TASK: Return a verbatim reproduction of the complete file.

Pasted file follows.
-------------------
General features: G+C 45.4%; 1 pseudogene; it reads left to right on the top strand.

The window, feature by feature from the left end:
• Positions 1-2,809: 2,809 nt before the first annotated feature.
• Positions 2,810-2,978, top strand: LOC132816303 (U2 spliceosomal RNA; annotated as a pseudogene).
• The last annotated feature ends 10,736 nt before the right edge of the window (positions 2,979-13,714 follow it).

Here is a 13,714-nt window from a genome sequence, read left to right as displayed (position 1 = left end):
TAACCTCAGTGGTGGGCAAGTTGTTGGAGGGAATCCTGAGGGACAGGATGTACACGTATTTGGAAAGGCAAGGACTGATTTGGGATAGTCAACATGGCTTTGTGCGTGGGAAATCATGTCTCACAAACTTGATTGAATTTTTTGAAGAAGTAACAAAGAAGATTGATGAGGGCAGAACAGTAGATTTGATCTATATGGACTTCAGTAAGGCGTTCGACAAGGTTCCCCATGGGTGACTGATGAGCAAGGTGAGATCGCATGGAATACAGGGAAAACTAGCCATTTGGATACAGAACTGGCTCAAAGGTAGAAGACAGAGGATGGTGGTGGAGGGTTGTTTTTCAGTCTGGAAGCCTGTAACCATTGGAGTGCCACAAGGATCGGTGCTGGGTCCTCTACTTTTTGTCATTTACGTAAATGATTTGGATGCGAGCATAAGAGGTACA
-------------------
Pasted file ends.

General features: G+C 45.4%; 1 pseudogene; it reads left to right on the top strand.

The window, feature by feature from the left end:
• Positions 1-2,809: 2,809 nt before the first annotated feature.
• Positions 2,810-2,978, top strand: LOC132816303 (U2 spliceosomal RNA; annotated as a pseudogene).
• The last annotated feature ends 10,736 nt before the right edge of the window (positions 2,979-13,714 follow it).

Here is a 13,714-nt window from a genome sequence, read left to right as displayed (position 1 = left end):
TAACCTCAGTGGTGGGCAAGTTGTTGGAGGGAATCCTGAGGGACAGGATGTACACGTATTTGGAAAGGCAAGGACTGATTTGGGATAGTCAACATGGCTTTGTGCGTGGGAAATCATGTCTCACAAACTTGATTGAATTTTTTGAAGAAGTAACAAAGAAGATTGATGAGGGCAGAACAGTAGATTTGATCTATATGGACTTCAGTAAGGCGTTCGACAAGGTTCCCCATGGGTGACTGATGAGCAAGGTGAGATCGCATGGAATACAGGGAAAACTAGCCATTTGGATACAGAACTGGCTCAAAGGTAGAAGACAGAGGATGGTGGTGGAGGGTTGTTTTTCAGTCTGGAAGCCTGTAACCATTGGAGTGCCACAAGGATCGGTGCTGGGTCCTCTACTTTTTGTCATTTACGTAAATGATTTGGATGCGAGCATAAGAGGTACA